Micheal was about 5 and his sister about 7. I assumed (how wrong can you be) that the questions would be about trains and/or model trains. Micheal and his sister wanted to know about sharks!!!!!!! Q1 – had I ever been bitten by a shark? “er, no.” Q2 – had I ever seen a shark? “Yes, but only in the Monterey Aquarium.” Q3 – were there sharks off the beach in Fort Bragg? “Yes.” Q4 – did I know anyone who had been killed by a shark. Q4 turned out to be a two part question – had anyone been killed by a shark along the Mendocino Coast and did I know anyone who had been bitten by a shark. The second part was easy – I don’t know anyone who has been bitten by a shark. As for the first part I told him I would write a blog that he, his sister and mom could read with what I could find out.

After checking around for quite a bit I found this shortish article,  “20 Things You Didn’t Know About Sharks” by Gemma Tarlach.

  1. SHAAARK! Did you just get a mental image of a gaping mouth and pointy teeth? Think again.There are roughly 500 known species of shark and they vary in size, shape, environment and diet.

    Types of Shark

    Types of Shark

  2. Living shark species range from a few that could fit in your hand, such as the dwarf lantern shark, to a few you could fit inside, including the whale shark, which grows up to 40 feet long.
  3. Angelsharks are nearly flat,like the rays and skates to which sharks are closely related, while sawsharks have a toothy snout that can be almost as long as their cylindrical bodies.
  4. Sharks ply the waters of every ocean, from shallow,brackish estuaries to depths of nearly 10,000 feet.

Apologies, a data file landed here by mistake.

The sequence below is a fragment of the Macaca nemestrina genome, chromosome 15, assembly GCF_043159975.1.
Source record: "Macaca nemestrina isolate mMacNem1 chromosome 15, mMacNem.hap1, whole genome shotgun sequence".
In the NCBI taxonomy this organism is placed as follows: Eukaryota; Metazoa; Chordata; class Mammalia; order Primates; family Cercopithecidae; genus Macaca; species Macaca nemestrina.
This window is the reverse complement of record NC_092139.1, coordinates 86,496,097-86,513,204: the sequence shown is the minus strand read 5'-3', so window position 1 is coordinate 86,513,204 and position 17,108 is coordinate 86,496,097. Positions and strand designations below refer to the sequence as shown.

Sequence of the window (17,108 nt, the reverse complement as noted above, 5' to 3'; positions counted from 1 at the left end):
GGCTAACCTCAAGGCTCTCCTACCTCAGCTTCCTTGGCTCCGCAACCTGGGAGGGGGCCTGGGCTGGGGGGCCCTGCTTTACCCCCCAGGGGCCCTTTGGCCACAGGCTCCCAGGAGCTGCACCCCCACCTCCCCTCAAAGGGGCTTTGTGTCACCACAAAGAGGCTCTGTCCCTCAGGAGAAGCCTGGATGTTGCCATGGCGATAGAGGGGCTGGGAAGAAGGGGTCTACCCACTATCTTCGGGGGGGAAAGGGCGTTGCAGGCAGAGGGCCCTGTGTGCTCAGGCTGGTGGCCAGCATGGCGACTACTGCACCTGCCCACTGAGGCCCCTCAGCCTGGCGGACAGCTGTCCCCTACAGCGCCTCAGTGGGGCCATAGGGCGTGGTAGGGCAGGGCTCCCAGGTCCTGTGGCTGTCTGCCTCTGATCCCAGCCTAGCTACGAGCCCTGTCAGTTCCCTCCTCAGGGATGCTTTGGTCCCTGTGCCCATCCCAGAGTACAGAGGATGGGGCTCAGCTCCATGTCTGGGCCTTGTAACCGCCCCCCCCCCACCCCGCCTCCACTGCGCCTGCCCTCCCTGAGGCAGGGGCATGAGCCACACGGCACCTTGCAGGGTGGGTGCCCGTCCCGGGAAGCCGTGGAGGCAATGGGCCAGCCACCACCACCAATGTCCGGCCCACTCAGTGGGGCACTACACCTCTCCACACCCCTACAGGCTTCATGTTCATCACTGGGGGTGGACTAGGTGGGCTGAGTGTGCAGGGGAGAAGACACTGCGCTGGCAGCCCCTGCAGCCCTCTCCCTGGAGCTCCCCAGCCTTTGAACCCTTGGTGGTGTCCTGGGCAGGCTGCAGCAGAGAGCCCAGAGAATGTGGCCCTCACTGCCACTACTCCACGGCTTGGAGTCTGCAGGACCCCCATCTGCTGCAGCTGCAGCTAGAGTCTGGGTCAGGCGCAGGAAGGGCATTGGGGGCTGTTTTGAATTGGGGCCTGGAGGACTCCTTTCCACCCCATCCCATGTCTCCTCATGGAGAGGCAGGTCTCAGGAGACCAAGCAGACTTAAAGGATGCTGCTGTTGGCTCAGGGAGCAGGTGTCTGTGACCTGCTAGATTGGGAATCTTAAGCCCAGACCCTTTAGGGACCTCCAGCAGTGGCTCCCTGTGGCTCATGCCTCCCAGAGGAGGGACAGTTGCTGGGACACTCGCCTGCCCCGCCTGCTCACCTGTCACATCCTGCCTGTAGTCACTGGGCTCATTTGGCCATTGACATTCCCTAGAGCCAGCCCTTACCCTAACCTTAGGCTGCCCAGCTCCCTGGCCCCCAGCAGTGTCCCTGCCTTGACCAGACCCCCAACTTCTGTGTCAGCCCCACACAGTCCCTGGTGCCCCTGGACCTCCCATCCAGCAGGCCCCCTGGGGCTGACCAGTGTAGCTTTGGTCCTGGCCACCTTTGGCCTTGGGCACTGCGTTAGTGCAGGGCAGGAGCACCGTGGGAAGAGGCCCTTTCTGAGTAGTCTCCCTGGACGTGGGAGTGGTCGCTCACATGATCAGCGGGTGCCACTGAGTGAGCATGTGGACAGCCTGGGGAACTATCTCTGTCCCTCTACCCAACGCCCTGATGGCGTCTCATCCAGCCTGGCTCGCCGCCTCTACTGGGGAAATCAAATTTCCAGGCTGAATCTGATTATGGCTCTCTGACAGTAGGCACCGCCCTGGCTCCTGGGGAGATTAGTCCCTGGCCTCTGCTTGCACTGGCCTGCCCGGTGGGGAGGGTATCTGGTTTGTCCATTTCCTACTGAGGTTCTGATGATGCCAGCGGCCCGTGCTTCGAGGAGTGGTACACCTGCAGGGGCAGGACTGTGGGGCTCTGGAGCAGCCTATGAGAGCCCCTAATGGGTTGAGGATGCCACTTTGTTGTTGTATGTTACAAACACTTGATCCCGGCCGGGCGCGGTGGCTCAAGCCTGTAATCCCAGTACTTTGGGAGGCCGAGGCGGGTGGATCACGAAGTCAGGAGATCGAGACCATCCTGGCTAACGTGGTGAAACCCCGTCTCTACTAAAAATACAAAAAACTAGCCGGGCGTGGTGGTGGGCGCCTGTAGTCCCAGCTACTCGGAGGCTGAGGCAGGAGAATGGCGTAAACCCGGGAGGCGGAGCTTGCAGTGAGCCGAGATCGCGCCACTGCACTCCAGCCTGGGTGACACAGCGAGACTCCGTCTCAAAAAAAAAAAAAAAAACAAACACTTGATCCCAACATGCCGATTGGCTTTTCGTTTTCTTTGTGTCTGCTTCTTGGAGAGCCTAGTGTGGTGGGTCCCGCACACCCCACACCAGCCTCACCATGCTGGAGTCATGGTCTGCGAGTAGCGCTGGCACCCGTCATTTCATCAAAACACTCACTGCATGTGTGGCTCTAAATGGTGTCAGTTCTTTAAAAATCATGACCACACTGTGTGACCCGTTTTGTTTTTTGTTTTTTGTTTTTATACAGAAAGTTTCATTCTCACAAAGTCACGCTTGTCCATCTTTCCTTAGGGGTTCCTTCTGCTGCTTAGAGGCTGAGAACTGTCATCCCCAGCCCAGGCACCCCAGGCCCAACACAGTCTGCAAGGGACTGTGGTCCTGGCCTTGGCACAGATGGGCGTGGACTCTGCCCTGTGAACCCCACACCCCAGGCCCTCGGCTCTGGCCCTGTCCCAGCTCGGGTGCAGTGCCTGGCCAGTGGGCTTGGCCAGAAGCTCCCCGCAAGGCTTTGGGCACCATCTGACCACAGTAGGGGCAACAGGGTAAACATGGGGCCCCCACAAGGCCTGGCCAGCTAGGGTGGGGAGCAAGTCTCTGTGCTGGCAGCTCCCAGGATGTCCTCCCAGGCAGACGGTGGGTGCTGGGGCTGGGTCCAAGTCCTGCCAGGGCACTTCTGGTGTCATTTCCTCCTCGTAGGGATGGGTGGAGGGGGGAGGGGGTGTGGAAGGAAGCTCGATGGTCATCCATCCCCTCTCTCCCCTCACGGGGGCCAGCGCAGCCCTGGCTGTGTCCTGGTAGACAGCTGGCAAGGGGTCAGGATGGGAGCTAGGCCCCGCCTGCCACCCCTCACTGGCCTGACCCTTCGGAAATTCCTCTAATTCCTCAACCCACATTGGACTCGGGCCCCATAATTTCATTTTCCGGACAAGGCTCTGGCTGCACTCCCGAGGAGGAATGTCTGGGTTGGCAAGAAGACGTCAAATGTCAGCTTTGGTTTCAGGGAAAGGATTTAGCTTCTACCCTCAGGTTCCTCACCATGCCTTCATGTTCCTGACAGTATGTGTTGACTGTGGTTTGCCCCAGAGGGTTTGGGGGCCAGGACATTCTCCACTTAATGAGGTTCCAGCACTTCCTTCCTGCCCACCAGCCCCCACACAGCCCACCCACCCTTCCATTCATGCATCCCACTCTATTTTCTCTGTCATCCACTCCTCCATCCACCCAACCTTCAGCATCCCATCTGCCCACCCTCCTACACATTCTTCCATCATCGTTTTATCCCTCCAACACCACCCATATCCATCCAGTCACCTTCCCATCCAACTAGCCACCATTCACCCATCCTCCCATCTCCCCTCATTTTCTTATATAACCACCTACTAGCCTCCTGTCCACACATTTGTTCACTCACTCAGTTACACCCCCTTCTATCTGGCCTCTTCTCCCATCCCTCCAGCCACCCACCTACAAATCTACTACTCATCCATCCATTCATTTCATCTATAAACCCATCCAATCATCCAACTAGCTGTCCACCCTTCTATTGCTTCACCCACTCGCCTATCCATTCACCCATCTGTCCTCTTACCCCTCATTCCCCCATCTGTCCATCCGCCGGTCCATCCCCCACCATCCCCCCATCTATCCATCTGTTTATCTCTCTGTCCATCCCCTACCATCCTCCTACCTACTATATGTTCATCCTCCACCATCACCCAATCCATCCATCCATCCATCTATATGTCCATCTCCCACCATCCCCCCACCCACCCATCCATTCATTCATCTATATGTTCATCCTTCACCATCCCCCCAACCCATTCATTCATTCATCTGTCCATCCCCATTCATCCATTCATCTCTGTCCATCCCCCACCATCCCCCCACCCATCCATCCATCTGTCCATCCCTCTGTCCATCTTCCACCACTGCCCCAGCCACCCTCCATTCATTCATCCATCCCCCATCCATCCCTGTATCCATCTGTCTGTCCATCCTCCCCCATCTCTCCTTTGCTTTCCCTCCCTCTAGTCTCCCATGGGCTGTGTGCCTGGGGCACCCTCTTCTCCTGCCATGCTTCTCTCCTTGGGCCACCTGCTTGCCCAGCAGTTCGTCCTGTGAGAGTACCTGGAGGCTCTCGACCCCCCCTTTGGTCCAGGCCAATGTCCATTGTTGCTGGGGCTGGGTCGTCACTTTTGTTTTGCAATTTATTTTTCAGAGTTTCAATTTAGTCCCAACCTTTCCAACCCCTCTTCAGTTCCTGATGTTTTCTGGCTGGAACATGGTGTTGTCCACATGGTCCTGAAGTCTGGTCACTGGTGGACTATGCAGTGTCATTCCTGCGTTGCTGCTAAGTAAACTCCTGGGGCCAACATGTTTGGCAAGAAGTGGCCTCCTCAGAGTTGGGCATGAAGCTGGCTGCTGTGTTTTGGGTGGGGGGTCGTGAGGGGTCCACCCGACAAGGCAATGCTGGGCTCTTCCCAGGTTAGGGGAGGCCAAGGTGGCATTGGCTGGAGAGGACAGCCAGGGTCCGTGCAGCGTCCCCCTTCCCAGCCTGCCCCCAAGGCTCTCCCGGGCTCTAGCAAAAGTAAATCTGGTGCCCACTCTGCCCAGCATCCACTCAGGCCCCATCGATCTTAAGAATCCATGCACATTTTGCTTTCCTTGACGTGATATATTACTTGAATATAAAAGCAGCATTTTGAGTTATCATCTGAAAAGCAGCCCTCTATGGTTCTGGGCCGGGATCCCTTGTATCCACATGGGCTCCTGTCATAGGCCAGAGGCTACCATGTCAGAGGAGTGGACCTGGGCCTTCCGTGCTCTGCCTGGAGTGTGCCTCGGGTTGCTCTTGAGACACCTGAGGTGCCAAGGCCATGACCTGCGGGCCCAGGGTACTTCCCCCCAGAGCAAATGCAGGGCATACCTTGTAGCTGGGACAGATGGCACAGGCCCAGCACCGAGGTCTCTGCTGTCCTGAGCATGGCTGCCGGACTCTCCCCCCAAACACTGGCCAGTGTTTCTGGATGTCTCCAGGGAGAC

5. Deep-sea dwelling Mitsukurina owstoni, the goblin shark, is the oldest living species among lamniform sharks, which go back about 125 million years and today include great whites, threshers and makos.
  6. The first sharks evolved 400 million to 455 million years ago, but sharks’ flexible cartilage skeletons are rarely preserved, so the earliest species left little behind in the fossil record.
  7. Fossilized denticles, tiny tooth-shaped scales that once covered their skin,are the oldest evidence we have for sharks though researchers disagree on whether denticles alone are enough classify a species as a shark.
  8. A few things make a shark truly sharky: All sharks have jawbones and multiple gill openings, and, unlike the vast majority of other fish species, have a skeleton of cartilage rather than bone.

    Parts of a shark

    Parts of a shark

  9. And while bony fish have an air-filled swim bladder to control buoyancy, sharks don’t. They use their large, oily livers as a kind of internal flotation device.
  10. Many shark species are like most fish, coldblooded, but some are warm blooded, including the great white shark.